I’m up high. I’m cooking rhubarb compote as I look out on the bluffs of the Mississippi river. I wonder who in those apartments across the street can see me. And are they wondering the same thing? I can’t see anyone. Just hints of a life inside – a curtain, a sofa, a plant.
I can hear the birds outside, their echoes reverberate off the streets and buildings. At eye level the soft, blue sky meets the bluffs and I wonder to what degree does this view, this up-in-the-airness affect my disposition. It is something else to live up high. To know that there are lives being lived below your feet. To watch the people of the city walk their dogs, wait for the bus, shout at each other, help each other, stumble home drunkenly, crash into each other, pay parking meters, push their babies in strollers, talk to themselves, hold hands with their lover, wait for the light to turn green, look up at the sky.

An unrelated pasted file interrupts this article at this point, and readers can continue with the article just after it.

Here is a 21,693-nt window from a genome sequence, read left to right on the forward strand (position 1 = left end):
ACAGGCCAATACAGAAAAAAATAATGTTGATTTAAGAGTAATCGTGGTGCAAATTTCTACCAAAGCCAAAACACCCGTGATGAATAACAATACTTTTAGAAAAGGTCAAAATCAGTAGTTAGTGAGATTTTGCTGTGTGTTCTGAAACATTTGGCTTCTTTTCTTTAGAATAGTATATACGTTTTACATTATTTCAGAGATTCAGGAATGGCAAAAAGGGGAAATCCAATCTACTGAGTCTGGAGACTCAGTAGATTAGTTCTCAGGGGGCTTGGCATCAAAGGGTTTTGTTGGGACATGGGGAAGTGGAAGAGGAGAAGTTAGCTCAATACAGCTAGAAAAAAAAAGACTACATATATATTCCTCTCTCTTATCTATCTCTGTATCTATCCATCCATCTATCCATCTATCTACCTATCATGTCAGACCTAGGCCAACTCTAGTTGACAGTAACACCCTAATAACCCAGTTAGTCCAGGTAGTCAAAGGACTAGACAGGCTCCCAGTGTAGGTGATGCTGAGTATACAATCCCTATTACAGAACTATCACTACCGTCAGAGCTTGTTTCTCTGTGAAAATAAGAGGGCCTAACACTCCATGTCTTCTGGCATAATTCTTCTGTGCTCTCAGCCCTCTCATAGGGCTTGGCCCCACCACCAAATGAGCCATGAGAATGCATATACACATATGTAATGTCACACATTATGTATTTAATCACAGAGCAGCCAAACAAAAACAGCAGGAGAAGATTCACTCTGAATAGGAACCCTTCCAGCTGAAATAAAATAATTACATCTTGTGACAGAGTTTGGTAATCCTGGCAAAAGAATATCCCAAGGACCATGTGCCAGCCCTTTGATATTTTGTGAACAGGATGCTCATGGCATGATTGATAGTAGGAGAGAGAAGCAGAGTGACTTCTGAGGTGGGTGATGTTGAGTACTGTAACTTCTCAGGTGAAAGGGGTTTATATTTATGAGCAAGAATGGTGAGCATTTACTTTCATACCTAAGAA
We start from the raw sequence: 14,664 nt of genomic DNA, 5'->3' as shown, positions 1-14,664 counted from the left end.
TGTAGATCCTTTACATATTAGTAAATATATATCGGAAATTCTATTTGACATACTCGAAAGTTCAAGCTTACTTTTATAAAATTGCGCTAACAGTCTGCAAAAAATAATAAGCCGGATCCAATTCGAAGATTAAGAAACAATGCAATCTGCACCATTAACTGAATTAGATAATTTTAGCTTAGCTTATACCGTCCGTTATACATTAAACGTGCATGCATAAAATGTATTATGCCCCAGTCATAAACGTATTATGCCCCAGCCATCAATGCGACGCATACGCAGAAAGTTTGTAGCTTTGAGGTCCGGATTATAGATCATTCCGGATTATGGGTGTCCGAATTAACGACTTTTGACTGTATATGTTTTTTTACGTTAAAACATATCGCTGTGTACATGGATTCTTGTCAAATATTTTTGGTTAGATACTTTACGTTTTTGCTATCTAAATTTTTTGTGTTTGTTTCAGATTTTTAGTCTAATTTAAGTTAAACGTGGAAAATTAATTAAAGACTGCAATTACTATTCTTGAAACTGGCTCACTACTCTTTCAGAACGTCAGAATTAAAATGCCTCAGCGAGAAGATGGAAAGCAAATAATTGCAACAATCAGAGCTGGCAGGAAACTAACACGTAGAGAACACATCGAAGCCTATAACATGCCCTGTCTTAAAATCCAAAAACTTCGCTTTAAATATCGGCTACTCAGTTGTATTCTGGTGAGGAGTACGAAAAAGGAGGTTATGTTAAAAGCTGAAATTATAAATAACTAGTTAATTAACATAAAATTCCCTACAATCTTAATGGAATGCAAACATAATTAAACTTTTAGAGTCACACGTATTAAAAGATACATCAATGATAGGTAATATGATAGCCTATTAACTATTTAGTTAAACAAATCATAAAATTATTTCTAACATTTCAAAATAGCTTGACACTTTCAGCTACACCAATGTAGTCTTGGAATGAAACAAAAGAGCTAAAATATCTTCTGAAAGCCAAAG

I play this game where I lay in bed, close my eyes and pretend the sound of whizzing cars are waves. Some days work better than others, as if some being was orchestrating the cars to mimic perfectly the rhythm of waves. Some days it just sounds like honking and sputtering and diesel emissions. A reality.
But reality is a fungible thing up here. Distance allows for interpretation, invention even. Up here there are scenes.